The authors state that the amount of SOC that has been lost historically (133 billion tons of carbon from the top 2 m of soil by their estimates) can be thought of as the carbon sink potential of the soil, with it often repeated that two-thirds of this could theoretically be achieved (88 billion tons of carbon, equating to 322 billion tons of CO2) if best management practices are adopted. They note that this is highly unlikely and that other studies have suggested biophysical limits on carbon sequestration on farmland of between 0.4 and 1.4 billion tons of C per year. All things considered the authors tentatively suggest that the amount of the potential carbon sink that could be filled is, optimistically, 10-30%.

The paper concludes that this type of modelling provides a basis for policies to target SOC restoration efforts, but also that more historical soil profile data is needed to refine the projections of SOC dynamics.


Human appropriation of land for agriculture has greatly altered the terrestrial carbon balance, creating a large but uncertain carbon debt in soils. Estimating the size and spatial distribution of soil organic carbon (SOC) loss due to land use and land cover change has been difficult but is a critical step in understanding whether SOC sequestration can be an effective climate mitigation strategy. In this study, a machine learning-based model was fitted using a global compilation of SOC data and the History Database of the Global Environment (HYDE) land use data in combination with climatic, landform and lithology covariates. Model results compared favorably with a global compilation of paired plot studies. Projection of this model onto a world without agriculture indicated a global carbon debt due to agriculture of 133Pg C for the top 2m of soil, with the rate of loss increasing dramatically in the past 200 years. The HYDE classes “grazing” and “cropland” contributed nearly equally to the loss of SOC. There were higher percent SOC losses on cropland but since more than twice as much land is grazed, slightly higher total losses were found from grazing land. Important spatial patterns of SOC loss were found: Hotspots of SOC loss coincided with some major cropping regions as well as semi arid grazing regions, while other major agricultural zones showed small losses and even net gains in SOC. This analysis has demonstrated that there are identifiable regions which can be targeted for SOC restoration efforts.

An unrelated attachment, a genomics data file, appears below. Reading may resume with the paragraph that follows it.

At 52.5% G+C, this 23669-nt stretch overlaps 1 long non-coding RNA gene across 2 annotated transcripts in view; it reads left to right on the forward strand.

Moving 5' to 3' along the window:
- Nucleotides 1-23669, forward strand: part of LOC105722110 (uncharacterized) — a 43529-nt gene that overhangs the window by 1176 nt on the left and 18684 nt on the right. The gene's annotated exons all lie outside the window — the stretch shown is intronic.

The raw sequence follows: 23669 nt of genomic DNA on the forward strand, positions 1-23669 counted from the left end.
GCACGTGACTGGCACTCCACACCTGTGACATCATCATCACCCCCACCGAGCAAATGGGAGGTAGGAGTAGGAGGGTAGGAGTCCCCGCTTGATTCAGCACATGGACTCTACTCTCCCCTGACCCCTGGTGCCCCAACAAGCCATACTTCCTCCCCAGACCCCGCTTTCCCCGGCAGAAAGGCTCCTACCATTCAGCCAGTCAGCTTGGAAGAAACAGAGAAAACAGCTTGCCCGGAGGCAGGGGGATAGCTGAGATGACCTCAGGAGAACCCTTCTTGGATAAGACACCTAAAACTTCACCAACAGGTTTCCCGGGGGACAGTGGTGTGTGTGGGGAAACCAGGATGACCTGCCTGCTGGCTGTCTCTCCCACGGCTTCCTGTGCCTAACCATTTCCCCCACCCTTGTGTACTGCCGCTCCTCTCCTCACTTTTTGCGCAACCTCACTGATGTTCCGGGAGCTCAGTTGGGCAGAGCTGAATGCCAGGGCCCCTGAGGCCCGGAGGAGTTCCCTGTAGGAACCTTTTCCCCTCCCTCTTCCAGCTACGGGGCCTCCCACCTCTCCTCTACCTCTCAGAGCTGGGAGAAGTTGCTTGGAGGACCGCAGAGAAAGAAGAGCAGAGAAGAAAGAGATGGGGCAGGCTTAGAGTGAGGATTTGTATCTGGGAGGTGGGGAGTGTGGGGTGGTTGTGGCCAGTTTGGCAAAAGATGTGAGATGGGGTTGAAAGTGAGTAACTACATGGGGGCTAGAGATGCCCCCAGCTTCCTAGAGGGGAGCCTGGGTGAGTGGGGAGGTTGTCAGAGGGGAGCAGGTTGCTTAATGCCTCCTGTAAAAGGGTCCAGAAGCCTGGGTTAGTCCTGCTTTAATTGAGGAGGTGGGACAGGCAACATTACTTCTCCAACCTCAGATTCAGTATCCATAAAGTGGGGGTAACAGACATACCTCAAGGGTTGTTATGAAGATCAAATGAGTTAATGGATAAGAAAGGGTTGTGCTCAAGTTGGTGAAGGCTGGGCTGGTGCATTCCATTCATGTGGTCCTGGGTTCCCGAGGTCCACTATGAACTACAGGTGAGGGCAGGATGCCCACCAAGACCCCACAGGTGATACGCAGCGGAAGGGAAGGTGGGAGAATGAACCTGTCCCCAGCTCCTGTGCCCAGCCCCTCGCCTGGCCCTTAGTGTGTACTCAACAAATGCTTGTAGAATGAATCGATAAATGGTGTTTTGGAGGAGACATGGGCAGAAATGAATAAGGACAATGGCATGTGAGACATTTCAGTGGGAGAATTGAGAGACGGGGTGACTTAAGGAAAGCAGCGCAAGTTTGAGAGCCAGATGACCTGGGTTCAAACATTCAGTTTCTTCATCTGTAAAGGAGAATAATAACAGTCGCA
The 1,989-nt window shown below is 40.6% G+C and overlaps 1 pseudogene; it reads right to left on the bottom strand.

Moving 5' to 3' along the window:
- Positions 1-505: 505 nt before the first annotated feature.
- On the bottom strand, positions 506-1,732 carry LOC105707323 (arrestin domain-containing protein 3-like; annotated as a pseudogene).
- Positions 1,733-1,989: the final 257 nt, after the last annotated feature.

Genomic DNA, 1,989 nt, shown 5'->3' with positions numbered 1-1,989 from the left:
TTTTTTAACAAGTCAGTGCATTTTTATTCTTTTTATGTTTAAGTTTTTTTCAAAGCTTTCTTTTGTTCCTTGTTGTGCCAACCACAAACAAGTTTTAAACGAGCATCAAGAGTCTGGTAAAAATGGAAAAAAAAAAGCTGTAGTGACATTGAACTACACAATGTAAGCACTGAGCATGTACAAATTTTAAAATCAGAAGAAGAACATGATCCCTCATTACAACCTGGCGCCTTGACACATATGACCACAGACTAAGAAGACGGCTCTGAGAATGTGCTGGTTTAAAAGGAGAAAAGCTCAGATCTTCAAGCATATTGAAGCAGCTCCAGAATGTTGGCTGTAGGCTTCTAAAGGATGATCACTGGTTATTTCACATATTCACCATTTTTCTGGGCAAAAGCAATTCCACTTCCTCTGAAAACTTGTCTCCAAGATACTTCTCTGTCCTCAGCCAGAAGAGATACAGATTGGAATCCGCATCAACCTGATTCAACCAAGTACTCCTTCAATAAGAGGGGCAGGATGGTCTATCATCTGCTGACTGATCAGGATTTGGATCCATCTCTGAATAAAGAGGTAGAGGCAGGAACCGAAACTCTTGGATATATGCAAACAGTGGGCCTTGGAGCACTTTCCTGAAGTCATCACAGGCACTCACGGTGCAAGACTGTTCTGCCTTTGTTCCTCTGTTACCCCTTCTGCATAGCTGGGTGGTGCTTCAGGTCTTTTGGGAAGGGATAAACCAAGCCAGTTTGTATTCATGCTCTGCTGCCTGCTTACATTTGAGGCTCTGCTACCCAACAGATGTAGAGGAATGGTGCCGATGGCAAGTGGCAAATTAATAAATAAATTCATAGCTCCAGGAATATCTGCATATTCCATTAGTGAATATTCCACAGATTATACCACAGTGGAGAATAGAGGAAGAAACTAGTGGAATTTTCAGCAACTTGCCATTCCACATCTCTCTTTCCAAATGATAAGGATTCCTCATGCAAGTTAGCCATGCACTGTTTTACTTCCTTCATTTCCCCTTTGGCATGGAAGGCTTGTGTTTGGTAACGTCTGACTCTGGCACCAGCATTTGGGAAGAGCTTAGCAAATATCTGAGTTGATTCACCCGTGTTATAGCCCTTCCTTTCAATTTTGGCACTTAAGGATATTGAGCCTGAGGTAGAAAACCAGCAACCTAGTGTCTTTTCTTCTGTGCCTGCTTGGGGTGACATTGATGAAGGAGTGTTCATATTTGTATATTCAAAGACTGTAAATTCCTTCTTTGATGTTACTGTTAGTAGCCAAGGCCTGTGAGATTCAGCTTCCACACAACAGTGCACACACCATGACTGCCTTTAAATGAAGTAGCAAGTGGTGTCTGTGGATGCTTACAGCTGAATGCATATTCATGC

Sanderman, J., Hengl, T., and Fiske, G.J. (2017). Soil carbon debt of 12,000 years of human land use. Proceedings of the National Academy of Sciences, 114(36), 9575-9580.

Read the full article here. For a discussion of soil carbon and the role of grazing systems, see the 2017 FCRN report Grazed and Confused.

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While some of the food system challenges facing humanity are local, in an interconnected world, adopting a global perspective is essential. Many environmental issues, such as climate change, need supranational commitments and action to be addressed effectively. Due to ever increasing global trade flows, prices of commodities are connected through space; a drought in Romania may thus increase the price of wheat in Zimbabwe.